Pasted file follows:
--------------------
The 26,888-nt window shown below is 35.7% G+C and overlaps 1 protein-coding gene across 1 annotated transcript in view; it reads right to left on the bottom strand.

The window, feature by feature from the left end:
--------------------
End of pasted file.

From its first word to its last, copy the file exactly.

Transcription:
The 26,888-nt window shown below is 35.7% G+C and overlaps 1 protein-coding gene across 1 annotated transcript in view; it reads right to left on the bottom strand.

The window, feature by feature from the left end: